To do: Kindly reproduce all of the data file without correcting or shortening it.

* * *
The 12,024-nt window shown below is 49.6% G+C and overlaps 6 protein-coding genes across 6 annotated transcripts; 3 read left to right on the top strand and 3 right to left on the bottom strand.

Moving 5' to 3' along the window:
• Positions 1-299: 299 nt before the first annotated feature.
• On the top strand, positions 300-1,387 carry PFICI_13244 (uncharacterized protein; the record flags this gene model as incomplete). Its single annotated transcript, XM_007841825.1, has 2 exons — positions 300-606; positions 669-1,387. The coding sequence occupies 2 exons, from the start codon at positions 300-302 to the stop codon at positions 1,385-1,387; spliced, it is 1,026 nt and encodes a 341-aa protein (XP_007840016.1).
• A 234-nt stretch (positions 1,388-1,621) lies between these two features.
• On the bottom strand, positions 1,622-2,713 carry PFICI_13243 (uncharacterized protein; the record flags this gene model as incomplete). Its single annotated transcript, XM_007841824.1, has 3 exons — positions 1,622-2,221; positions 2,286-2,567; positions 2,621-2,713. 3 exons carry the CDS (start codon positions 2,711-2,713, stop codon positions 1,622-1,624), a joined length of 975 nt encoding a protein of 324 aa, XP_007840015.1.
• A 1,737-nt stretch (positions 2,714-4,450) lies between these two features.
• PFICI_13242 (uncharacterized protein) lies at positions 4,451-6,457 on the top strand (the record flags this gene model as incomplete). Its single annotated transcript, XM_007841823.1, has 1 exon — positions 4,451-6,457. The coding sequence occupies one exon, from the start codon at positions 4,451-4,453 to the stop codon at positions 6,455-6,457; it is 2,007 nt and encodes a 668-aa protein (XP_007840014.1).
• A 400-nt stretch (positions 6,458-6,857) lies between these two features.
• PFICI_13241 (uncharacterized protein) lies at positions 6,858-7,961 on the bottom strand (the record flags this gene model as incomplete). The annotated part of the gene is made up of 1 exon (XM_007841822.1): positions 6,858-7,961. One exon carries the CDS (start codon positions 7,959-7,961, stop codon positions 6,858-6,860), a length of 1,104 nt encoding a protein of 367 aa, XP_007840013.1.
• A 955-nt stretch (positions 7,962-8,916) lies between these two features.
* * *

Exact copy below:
The 12,024-nt window shown below is 49.6% G+C and overlaps 6 protein-coding genes across 6 annotated transcripts; 3 read left to right on the top strand and 3 right to left on the bottom strand.

Moving 5' to 3' along the window:
• Positions 1-299: 299 nt before the first annotated feature.
• On the top strand, positions 300-1,387 carry PFICI_13244 (uncharacterized protein; the record flags this gene model as incomplete). Its single annotated transcript, XM_007841825.1, has 2 exons — positions 300-606; positions 669-1,387. The coding sequence occupies 2 exons, from the start codon at positions 300-302 to the stop codon at positions 1,385-1,387; spliced, it is 1,026 nt and encodes a 341-aa protein (XP_007840016.1).
• A 234-nt stretch (positions 1,388-1,621) lies between these two features.
• On the bottom strand, positions 1,622-2,713 carry PFICI_13243 (uncharacterized protein; the record flags this gene model as incomplete). Its single annotated transcript, XM_007841824.1, has 3 exons — positions 1,622-2,221; positions 2,286-2,567; positions 2,621-2,713. 3 exons carry the CDS (start codon positions 2,711-2,713, stop codon positions 1,622-1,624), a joined length of 975 nt encoding a protein of 324 aa, XP_007840015.1.
• A 1,737-nt stretch (positions 2,714-4,450) lies between these two features.
• PFICI_13242 (uncharacterized protein) lies at positions 4,451-6,457 on the top strand (the record flags this gene model as incomplete). Its single annotated transcript, XM_007841823.1, has 1 exon — positions 4,451-6,457. The coding sequence occupies one exon, from the start codon at positions 4,451-4,453 to the stop codon at positions 6,455-6,457; it is 2,007 nt and encodes a 668-aa protein (XP_007840014.1).
• A 400-nt stretch (positions 6,458-6,857) lies between these two features.
• PFICI_13241 (uncharacterized protein) lies at positions 6,858-7,961 on the bottom strand (the record flags this gene model as incomplete). The annotated part of the gene is made up of 1 exon (XM_007841822.1): positions 6,858-7,961. One exon carries the CDS (start codon positions 7,959-7,961, stop codon positions 6,858-6,860), a length of 1,104 nt encoding a protein of 367 aa, XP_007840013.1.
• A 955-nt stretch (positions 7,962-8,916) lies between these two features.